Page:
Tag: what is the difference between baby blues and PPD?

The Baby Blues and Postpartum Depression – What You Need to Know

One of the many questions we have received on our social media pages revolve around the baby blues and postpartum depression. Moms have reached out wanting to know whether there’s a difference between the two, and the need to ask for help. In line with our mission to raise awareness and reduce stigma on Postpartum depression (PPD), we had this topic for our second bi-monthly tweetchats. We defined the two conditions, looked at their symptoms as well as outlined the differences between the two (Find link to thread attached below, alongside our social media pages).

The baby blues, also referred to as postpartum baby blues, refer to a mild condition that many new moms will experience in the days following child birth. This condition is characterized by mood swings, crying spells, difficulty sleeping as well as an overall sense of fatigue as moms adjust to their new role of taking care of the baby.

Research shows that upto 80% of new moms struggle with the baby blues, usually beginning a day or two after birth. The precise cause of baby blues is unknown, but it is thought to be linked to the sudden drop in reproductive hormones after a baby is born. During pregnancy, progesterone hormone is at an all-time high, and this plummets immediately after birth. These chemical changes are thought to trigger mood swings as seen during baby blues.

The most important thing to remember about baby blues is that they are mild and shortlived, usually going away on their own after about a week or two. As such, they do not require any treatment.

PPD on the other hand, is a maternal mental health illness that affects up to 20% of new moms. According to research findings,PPD is the result of a complex interplay of genetics, sudden hormonal changes and external risk factors that lead to one of the most common maternal mental illnesses.

Genetics come in where some moms are predisposed to PPD because someone in the family – a mom, aunty, sister, cousin or gramdmother – suffered the same form of depression. This is also seen in cases where family members live with a mental illness such as bipolar disorder, schizophrenia or OCD among others.

Sudden hormonal changes on the other hand, also play a role in moms who develop PPD. As mentioned above, the sudden changes in hormonal levels leads to chemical changes in the brain, and this is a risk factor for Depression.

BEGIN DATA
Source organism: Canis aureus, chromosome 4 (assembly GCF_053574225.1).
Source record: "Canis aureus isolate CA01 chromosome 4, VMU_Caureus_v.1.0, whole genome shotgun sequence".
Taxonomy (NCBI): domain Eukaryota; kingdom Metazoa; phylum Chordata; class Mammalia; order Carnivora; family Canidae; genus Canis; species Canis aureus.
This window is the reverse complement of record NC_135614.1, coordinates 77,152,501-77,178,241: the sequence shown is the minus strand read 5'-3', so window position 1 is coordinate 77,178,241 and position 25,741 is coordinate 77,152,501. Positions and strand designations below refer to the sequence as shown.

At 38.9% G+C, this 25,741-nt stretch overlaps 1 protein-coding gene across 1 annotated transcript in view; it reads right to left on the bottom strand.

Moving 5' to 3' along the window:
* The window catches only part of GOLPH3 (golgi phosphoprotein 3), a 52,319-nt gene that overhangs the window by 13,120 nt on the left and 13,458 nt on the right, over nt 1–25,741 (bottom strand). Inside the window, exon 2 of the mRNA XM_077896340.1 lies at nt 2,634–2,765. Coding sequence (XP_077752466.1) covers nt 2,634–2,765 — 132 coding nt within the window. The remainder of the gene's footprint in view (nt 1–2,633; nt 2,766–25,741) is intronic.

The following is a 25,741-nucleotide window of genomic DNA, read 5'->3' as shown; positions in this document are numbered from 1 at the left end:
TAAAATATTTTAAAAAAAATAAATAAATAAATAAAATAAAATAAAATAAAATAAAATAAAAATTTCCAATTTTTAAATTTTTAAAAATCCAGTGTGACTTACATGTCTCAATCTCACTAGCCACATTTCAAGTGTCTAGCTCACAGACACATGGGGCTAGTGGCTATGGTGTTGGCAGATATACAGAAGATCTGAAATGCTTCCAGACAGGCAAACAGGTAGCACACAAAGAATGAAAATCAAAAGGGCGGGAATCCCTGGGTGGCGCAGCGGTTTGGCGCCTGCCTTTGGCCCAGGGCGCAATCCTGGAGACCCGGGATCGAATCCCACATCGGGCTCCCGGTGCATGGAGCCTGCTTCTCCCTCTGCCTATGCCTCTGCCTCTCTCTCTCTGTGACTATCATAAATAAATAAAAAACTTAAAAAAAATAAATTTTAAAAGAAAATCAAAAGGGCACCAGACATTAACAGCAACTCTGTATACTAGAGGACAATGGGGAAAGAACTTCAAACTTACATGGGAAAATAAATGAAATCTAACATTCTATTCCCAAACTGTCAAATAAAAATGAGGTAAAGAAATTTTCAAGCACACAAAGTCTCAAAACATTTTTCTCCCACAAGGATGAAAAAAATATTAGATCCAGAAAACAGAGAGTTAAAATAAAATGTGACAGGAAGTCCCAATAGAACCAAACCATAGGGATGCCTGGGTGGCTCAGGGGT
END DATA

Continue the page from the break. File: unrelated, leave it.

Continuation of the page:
External risk factors refer to a myriad of issues or stressors that may place a given mom at a higher risk of PPD than another. these stressors include, but are not limited to previous child loss, an unwanted/unplanned pregnancy, financial constraints, a traumatic birth experience and lack of a support system. Delivering a child with special needs has also been known to predispose moms to PPD.

In addition to this, new moms are constantly exhausted and suffer great sleep deprivation. This often causes physical pain and fatigue which makes it incredibly challenging to take care of a newborn. Many moms will admit that the changes in sleep patterns, coupled with the healing after birth (whether from natural delivery or a CSection) can worsen the symptoms of depression.

In contrast with baby blues, PPD is more severe, has more intense symptoms, lasts a longer period (up to one year after delivery) and will often require treatment to help a mom recover. the image below outlines the key differences between baby blues and PPD.

Baby blues are mild, short-lived and will usually go away on their own. PPD on the other hand, is more intense, lasts up to one year after delivery and will require treatment for moms to recover. More information on ppdkenya.com
the difference between baby blues and PPD

The most important thing for moms to remember is that it is not a fault of theirs that they struggle with maternal mental illness. PPD can affect any mom regardless of their social status/ age/ religion/ race/ sexual orientation/ marital status. There’s hope and affected moms need not struggle alone. Please reach out to us on email (ppdkenya@gmail.com) and we will help you get the help you need. We also run support groups in Nairobi (presently), and you can read more about that here.

Below are snippets of our second tweetchat on baby blues and PPD. Get the whole thread here, and while at it, please follow us too 🙂

 

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